Quote Unquote

Cashier Sheryl Saechao Is on the Front Lines at Fred Meyer

"Hazard pay wouldn’t be as bad of an issue if we already had a decent wage."

By Allison Williams July 29, 2020 Published in the July/August 2020 issue of Seattle Met

The pandemic has shown just how heavily we rely on on essential workers like Sheryl Saechao.


EVERYTIME SHE CLOCKS IN at the Burien Fred Meyer, Sheryl Saechao is with family. It’s not just her fellow cashiers, the produce stockers, and the courtesy clerks she’s worked with for 23 years; both her young adult kids are also part-timers. When virus concerns closed all but essential businesses across Washington, many took to Zoom calls in pajamas. Saechao masked up and traded appreciation with nurses in scrubs who came through her checkstand. “They might have been thanking us, but I thanked them,” she says. As lines of shoppers snaked from her cash register, the store paid staffers small bonuses—a few hundred dollars max—before instituting a $2 per hour “Hero Pay” raise in late March. It was retracted less than two months later in favor of another one-time payment. Through it all, the self-proclaimed “local girl,” raised in White Center, donned a mask she sewed herself and, as she’s done since her first grocery gig in 1992, went to work to sell us our food. —AW

I have customers that are like family. You know who has a grandchild, who just bought a house. You know who lost the house, who’s got a divorce, who lost their mom.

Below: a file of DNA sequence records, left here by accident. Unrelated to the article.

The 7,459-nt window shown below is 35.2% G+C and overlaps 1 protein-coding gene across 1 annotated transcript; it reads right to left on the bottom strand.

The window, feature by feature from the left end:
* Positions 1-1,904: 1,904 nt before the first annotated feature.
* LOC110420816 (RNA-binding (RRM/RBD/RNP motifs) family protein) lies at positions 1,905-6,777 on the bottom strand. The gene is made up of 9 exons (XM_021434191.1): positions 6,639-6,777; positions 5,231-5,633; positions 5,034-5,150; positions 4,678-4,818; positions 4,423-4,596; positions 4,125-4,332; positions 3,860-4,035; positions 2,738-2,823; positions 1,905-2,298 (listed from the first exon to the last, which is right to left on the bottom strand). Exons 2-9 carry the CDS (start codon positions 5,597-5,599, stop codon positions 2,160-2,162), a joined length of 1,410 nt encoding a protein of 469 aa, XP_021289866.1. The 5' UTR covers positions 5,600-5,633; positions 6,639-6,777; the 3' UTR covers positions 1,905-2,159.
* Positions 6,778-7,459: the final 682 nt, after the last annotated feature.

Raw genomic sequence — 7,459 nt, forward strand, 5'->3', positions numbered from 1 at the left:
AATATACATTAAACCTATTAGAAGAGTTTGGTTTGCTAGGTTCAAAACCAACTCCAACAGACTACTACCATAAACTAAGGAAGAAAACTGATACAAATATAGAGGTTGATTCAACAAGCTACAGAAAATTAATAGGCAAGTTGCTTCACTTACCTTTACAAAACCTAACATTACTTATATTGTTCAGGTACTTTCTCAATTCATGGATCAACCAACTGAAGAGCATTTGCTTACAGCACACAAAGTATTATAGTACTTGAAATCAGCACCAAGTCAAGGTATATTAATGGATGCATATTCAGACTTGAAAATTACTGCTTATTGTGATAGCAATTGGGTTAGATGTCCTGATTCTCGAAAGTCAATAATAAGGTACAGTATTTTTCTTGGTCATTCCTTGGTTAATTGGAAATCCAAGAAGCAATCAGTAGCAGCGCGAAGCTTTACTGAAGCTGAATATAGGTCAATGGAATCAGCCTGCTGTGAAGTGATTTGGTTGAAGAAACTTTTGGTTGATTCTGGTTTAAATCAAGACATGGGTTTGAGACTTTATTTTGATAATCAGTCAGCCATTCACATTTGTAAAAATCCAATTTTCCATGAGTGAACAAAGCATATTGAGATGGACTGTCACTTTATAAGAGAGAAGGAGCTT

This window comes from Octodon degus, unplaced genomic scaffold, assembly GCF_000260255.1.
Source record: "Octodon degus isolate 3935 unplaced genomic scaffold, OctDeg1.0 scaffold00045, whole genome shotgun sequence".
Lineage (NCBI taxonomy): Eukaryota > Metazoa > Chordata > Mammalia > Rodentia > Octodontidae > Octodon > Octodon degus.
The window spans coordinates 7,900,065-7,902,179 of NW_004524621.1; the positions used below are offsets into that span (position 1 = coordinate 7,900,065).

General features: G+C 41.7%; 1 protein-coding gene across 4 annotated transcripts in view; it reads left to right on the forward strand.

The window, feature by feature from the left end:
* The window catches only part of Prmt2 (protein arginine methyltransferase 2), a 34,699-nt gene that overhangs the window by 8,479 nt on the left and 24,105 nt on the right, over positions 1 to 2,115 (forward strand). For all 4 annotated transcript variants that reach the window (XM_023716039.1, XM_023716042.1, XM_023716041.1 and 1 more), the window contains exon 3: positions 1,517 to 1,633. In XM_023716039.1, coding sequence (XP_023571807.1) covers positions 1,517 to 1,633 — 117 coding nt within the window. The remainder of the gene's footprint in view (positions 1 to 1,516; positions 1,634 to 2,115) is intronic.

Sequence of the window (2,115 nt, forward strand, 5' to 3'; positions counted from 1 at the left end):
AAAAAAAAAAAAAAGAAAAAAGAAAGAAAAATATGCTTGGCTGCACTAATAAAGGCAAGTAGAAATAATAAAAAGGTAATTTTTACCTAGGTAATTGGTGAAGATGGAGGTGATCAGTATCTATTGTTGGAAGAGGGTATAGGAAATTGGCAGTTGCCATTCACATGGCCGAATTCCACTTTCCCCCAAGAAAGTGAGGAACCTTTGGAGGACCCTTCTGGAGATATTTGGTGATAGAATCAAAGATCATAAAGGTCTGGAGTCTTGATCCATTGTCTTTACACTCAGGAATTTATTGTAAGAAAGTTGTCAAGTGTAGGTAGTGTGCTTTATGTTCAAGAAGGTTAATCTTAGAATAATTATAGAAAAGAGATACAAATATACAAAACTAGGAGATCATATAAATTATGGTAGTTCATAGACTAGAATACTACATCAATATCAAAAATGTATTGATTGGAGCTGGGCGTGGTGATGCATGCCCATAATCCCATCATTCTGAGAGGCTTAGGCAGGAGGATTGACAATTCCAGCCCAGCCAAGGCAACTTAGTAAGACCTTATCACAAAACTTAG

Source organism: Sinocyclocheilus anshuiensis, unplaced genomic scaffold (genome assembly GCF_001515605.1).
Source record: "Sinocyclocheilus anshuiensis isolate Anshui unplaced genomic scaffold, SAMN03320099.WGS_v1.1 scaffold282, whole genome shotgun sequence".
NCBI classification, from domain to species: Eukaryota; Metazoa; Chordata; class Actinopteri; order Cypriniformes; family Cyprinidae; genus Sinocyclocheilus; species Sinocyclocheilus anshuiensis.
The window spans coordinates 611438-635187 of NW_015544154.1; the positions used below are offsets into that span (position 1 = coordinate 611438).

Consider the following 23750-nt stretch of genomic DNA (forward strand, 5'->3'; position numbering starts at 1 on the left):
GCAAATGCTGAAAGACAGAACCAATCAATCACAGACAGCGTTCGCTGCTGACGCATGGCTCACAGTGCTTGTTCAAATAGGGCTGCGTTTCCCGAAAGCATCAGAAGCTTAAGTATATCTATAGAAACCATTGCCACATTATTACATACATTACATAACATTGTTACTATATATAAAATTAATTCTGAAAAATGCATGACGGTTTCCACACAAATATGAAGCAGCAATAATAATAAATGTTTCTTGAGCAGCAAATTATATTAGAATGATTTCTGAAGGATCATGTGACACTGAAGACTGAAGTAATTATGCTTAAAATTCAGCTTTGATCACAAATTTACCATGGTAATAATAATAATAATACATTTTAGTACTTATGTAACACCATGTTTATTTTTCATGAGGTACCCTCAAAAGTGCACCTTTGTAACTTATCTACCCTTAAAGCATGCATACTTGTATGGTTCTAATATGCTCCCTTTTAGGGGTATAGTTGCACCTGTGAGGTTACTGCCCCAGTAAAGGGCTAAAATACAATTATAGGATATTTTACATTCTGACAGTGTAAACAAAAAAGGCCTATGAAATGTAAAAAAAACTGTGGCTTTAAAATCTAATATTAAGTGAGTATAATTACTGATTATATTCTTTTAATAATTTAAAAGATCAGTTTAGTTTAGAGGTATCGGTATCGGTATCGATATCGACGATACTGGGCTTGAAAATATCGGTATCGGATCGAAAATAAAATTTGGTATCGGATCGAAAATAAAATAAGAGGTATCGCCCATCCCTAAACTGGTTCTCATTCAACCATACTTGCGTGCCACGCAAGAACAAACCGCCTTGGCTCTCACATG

I’m like their hair stylist. But who do you see more? You buy groceries more than you get your hair cut. Twenty-three years of seeing them once a week—that’s a lot of connection. 

Back in the ’90s, the pay felt reasonable. I bought this house I’m in for $160,000 in 1999. My coworkers now are barely paying their rent or their mortgage.

I have a coworker that was living in her car for five months.

I haven’t even hit 20 bucks [an hour]. If I was by myself. I’d be screwed.

When [the pandemic] started, my coworkers were scared. They were frustrated. They were mad that we had tons of people in our store lines, that the store wasn’t closing every other checkstand. They went to the CDC so much the CDC said quit [filing complaints].

Someone in our management told me that the day after they closed school, we made more money than we did on Black Friday.

The first month people were just acting stupid. Toilet paper! Who would’ve thought that toilet paper would have been the thing?

Shelves were empty. Kind of like Snowmageddon.

Every day you clock in, you’re praying that you don’t get it, that your coworkers don’t get it. We did have a coworker that got Covid.

People were making more in unemployment than we are making, being in danger out in the public. Is that fair? My daughter said, “Mom, this is a slap in the face.”

If they give us a higher wage our turnaround rate would be a whole lot less. We wouldn’t have to train people that are just going to go,
“I can make more money somewhere else.” 

I’ve had customers tell me what happened to them when they had [Covid]. I’m like, Oh, great. You had it. You could still have it. And I just touched everything you touched.

They installed Plexiglas around our checkstand; it’s annoying. If they would’ve just closed every other one, we wouldn’t have this problem. It’s a little safer, but not much safer. 

They’re taking our temperatures [at work] and mine comes in at like 91, 92 degrees. It’s bogus anyway, so why are they even doing it? It’s kind of a joke.

The company runs radio and TV commercials left and right. They’re thanking their frontline workers that are out there working during this pandemic. Thank us by paying us.

I got a lot of thank yous from customers. They’re thanking us because it’s dangerous.

Hazard pay wouldn’t be as big of an issue if we already had a decent wage.

Show Comments